Friction is typically accompanied by a familiar sound and a slowing down of the table saw’s speed. In some cases, you will also notice the table saw smoking. As a result, even with very little friction, table saw kickback is a possibility.
This can cause significant injury. For that, in order to avoid serious discomfort and injury, you must carefully avoid all of the things listed below. To avoid kickback, you must also know how to use a table saw properly. As a result, I strongly urge you to read my essay on how to use a table saw.
Here’s Why Your Table Saw Is Burning Wood (9 reasons)
Friction is the main cause of burn markings on the table saw, as you have previously read in this article. Friction can be caused by a variety of factors. The list below contains some of the most prevalent causes, and you may use it to figure out which one relates to your table saw. You can also think of it as a checklist that you can use during a pre-cut inspection.
You have a dull blade
With a dull blade, excessive heat will build up between the saw blade and the wood. To make sure the blade is in good working order, look for chipped, missing, or rounded teeth.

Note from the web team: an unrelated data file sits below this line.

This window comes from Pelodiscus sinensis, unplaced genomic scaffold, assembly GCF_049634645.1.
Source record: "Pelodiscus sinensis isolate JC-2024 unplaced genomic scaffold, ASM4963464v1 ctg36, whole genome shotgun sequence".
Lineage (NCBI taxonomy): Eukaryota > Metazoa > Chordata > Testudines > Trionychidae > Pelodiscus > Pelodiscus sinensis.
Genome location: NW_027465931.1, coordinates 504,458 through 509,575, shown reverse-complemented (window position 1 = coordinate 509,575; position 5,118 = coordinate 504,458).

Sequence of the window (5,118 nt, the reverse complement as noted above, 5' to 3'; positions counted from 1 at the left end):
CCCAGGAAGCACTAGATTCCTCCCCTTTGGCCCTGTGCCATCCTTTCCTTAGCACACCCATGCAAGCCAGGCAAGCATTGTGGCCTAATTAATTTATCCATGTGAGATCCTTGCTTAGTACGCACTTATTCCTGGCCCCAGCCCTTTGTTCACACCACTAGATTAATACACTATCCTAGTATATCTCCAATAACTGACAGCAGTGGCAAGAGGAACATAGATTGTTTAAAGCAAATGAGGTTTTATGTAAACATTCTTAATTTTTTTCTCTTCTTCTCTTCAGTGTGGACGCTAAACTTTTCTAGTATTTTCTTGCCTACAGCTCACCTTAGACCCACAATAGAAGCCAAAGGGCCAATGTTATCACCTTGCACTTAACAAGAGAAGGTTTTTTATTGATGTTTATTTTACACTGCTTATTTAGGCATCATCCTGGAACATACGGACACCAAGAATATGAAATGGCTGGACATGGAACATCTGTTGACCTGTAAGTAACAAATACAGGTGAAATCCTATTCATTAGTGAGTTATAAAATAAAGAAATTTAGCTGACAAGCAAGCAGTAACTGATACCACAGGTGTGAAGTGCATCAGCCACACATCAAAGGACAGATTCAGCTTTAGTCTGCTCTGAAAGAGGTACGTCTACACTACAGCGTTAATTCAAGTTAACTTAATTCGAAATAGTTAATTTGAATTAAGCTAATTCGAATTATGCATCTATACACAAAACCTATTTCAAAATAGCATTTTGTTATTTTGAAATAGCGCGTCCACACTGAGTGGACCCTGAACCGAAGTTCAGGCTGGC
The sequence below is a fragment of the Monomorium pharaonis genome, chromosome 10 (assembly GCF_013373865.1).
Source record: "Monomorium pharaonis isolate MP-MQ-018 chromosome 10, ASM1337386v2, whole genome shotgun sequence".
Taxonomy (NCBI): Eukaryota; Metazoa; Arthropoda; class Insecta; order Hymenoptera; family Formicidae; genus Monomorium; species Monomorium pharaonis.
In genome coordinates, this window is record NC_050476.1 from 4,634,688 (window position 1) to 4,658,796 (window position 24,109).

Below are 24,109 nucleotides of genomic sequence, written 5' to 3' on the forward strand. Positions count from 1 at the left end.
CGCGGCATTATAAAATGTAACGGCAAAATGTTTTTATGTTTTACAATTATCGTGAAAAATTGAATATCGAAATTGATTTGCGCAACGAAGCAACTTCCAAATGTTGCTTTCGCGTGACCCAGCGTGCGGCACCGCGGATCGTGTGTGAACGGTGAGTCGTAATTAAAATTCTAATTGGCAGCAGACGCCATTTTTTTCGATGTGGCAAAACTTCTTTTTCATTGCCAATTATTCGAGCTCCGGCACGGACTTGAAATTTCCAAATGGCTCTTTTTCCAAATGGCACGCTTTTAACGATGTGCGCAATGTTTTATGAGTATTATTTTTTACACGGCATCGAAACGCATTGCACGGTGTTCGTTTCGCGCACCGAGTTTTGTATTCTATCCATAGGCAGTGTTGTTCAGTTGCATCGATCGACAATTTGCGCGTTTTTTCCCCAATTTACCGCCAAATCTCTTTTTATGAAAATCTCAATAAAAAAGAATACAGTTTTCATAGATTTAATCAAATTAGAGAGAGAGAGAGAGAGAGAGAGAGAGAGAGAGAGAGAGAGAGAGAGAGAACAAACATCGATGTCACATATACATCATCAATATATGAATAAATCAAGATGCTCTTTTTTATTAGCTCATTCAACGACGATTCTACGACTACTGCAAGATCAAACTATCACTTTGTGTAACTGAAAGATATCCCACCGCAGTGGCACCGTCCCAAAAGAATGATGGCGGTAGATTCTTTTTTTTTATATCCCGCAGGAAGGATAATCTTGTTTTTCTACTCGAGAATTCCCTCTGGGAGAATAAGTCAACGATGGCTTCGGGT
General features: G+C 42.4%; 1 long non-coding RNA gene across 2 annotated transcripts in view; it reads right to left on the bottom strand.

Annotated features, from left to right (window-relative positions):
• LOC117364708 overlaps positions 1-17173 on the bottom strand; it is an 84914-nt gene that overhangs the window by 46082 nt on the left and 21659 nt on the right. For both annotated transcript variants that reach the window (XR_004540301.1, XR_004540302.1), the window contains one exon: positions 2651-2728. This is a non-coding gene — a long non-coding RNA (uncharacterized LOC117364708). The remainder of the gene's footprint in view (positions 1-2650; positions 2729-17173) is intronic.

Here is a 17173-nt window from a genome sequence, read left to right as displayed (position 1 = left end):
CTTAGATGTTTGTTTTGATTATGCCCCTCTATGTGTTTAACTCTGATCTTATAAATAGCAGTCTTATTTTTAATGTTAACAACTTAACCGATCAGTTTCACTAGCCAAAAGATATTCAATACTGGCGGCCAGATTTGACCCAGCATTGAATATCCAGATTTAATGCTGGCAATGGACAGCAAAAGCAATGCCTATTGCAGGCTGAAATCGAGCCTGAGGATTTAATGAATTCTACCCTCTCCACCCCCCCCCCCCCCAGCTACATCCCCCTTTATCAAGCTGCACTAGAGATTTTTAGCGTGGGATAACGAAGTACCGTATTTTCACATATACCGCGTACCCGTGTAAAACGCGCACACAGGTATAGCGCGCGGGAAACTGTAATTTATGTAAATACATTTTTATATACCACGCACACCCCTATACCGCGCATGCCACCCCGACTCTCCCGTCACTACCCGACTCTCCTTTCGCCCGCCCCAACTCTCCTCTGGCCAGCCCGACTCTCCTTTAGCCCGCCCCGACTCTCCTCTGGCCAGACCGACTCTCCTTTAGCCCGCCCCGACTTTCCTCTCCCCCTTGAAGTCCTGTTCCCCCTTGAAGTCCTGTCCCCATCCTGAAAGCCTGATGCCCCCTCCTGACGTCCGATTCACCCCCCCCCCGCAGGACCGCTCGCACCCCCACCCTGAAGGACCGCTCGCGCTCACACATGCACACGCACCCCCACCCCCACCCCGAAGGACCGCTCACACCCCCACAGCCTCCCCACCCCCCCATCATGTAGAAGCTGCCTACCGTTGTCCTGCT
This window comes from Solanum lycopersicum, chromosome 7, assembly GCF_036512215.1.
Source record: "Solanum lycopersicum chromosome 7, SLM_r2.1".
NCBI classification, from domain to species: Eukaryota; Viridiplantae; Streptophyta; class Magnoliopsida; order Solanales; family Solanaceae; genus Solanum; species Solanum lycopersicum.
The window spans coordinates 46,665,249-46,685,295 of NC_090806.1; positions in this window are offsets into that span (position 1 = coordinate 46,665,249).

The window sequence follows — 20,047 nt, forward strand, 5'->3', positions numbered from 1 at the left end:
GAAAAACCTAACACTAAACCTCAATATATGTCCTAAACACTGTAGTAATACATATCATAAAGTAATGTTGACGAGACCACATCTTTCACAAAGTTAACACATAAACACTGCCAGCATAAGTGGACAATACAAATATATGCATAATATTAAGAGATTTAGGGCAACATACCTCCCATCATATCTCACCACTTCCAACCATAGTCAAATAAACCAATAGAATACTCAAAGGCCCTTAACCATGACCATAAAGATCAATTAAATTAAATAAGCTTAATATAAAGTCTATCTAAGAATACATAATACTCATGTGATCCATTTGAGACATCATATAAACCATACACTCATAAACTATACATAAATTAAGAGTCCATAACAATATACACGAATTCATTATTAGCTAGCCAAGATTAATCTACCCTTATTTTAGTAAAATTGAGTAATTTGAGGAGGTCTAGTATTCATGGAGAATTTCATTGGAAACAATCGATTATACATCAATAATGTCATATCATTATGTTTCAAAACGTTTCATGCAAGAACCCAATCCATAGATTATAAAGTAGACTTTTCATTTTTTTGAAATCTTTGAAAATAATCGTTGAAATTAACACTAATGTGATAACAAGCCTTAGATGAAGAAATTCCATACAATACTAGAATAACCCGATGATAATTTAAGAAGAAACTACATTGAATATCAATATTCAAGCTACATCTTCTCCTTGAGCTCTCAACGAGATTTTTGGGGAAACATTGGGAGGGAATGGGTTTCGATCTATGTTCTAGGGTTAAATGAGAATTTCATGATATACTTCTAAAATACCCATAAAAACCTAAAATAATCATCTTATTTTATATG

I propose that you examine the saw blade for bluntness every time you start a new working day. A smart suggestion is to have a spare blade in your workshop for each saw blade you have. This allows you to rapidly replace a saw blade if it becomes damaged.
Of course, replacing the dull blade with a sharp one is the solution. If your blade is of high quality, the manufacturer may offer a blade sharpening service. If you still have burn marks after changing the blade, the problem isn’t with the blade.
The blade is out of alignment
Table saw burn marks will appear on your wood if the saw blade is misaligned even slightly.
These types of alignment issues are easily identifiable since they frequently result in burn markings on one side of the sawn wood. If you suspect a problem with your table saw’s alignment, make sure all of the table saw’s relevant parts are aligned.
Kickback and catastrophic injury can be caused by a misplaced saw blade. If you discover this problem, you should make sure the saw blade is correctly aligned as quickly as possible.